Gore Vidal’s Kalki, an apocalyptic novel that included the subjects of overpopulation (a big theme in 1970s fiction), birth control, sexuality, feminism, religious cults, and world politics (particularly concerning military non-intelligence). The Soviet and American governments are both planning to test a new type of weapon that is capable of wiping out all life on Earth and leaving it sterile for centuries. These plans are discovered by James J. Kelly, a chemical engineer and former American soldier, and he hatches an ill-advised plan to ‘save’ the human race. First, he founds a religious cult, calling himself Kalki, proclaiming himself to be the embodiment of Lord Vishnu, and advising the world that he will exterminate the human race on April 3, thereby ushering in a new Golden Age. Kalki’s undisclosed plan is to kill everyone in the world, leaving only himself and his wife — as a new Adam and Eve — and three sterile scientists who will act as instructors for his progeny, the future of humanity. The protagonist, Teddy Ottinger, is a flyer (winner of the prestigious Harmon Trophy), mother, ‘would-be-know-it-all,’ and a frustration to many conceited men’s self-respect. Gore Vidal seems to possess a chronic cynicism toward humanity and Teddy Ottinger is his foil; pessimistic, asexual, bitchy, and steeped in melancholia. She becomes Kalki’s pilot in an attempt to save the world and she is a prerequisite for the novel’s conclusion. It is a well written novel and it garnered some respect in science fiction circles (it was nominated for the Nebula Award), but it has the aura of a disparaging discourse.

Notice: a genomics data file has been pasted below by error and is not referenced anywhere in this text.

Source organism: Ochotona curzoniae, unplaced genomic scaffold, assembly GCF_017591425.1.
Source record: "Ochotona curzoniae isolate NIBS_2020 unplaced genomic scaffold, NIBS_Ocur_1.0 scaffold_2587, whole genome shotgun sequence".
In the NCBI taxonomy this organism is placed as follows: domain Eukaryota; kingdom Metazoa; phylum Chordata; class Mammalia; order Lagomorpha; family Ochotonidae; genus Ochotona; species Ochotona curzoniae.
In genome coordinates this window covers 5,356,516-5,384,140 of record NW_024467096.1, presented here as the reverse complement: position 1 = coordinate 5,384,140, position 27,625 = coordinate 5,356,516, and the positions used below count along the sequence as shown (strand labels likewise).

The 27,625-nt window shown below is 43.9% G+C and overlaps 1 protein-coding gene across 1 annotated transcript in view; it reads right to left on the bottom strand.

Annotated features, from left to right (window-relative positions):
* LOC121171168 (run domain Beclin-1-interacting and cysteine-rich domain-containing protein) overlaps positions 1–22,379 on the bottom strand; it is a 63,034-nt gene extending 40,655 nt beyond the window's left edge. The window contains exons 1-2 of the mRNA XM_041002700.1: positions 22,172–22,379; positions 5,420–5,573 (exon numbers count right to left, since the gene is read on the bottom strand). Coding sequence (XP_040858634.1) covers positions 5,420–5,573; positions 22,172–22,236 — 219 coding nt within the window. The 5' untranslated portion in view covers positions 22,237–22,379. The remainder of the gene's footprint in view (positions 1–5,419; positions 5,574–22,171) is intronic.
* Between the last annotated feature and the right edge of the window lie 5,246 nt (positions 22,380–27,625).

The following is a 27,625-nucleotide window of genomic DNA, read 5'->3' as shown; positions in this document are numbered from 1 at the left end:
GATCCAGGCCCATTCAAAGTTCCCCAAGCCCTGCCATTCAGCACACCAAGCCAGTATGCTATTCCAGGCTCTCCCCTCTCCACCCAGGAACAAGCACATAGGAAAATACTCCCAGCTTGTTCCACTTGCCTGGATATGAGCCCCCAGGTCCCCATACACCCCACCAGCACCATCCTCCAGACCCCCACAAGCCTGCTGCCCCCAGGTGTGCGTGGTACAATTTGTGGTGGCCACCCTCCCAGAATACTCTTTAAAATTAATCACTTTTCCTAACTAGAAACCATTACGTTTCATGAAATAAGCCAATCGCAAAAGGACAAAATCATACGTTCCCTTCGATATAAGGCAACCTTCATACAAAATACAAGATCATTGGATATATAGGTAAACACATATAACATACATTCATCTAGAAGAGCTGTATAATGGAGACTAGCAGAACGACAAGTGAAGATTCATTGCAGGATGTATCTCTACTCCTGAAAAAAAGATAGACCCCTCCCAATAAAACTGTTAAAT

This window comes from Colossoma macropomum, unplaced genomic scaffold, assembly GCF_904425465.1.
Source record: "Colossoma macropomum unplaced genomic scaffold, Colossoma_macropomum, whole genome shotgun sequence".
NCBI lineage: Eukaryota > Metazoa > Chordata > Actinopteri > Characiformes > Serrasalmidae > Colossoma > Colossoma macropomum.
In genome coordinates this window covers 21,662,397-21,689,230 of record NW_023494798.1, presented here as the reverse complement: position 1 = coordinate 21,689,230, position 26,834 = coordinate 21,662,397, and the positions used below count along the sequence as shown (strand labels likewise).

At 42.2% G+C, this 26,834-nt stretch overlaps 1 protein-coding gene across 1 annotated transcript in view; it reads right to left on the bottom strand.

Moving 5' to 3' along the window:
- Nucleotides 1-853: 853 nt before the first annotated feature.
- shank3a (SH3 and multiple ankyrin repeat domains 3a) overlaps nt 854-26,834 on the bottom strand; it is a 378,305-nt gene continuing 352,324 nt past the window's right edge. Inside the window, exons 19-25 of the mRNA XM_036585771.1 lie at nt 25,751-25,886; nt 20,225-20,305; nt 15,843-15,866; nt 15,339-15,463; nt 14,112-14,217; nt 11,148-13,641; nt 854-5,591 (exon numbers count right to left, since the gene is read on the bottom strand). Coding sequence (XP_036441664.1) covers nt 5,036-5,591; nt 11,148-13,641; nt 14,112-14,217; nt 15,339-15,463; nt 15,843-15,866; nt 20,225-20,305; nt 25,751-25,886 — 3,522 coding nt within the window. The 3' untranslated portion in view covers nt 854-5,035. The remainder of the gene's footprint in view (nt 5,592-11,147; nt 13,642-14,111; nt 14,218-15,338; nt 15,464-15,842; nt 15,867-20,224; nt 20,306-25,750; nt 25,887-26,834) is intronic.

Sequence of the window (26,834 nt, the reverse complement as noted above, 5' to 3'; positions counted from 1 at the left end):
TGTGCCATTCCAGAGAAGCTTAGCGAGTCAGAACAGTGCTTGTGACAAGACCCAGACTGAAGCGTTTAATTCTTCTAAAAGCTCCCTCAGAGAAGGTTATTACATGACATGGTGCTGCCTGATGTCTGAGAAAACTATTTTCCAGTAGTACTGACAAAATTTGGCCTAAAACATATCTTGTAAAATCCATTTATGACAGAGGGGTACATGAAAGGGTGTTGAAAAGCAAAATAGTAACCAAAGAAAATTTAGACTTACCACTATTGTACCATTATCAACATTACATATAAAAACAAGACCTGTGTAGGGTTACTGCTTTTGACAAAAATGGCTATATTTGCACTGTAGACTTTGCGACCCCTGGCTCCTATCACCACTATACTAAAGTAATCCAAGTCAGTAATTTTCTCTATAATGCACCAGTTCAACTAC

Gardner Dozois’ Strangers, his only ‘solo’ authored novel (he is much better known as an editor). The novel began life as a novella, but the longer form fleshes out the ideas to a more satisfying extent (although it is still quite a short book). It is a story of cultural differences. The protagonist, Joseph Farber, is an artist who is interpreting an alien world — Weinunnach — for humanity; as he works, he falls in love with Liaraun, one of the Cian, the indigenous, sentient species. Farber must undergo a complete modification of his DNA in order to consummate his relationship. The book explores some of the issues that arose from the transformative society of the 1970s, with particular focus on interracial (inter-species) marriage, the shifting relationships between men and women, feminism, and the miscommunication inherent in a society that cannot exchange ideologies in an open manner. The novel is interesting, but the mood is quite dark.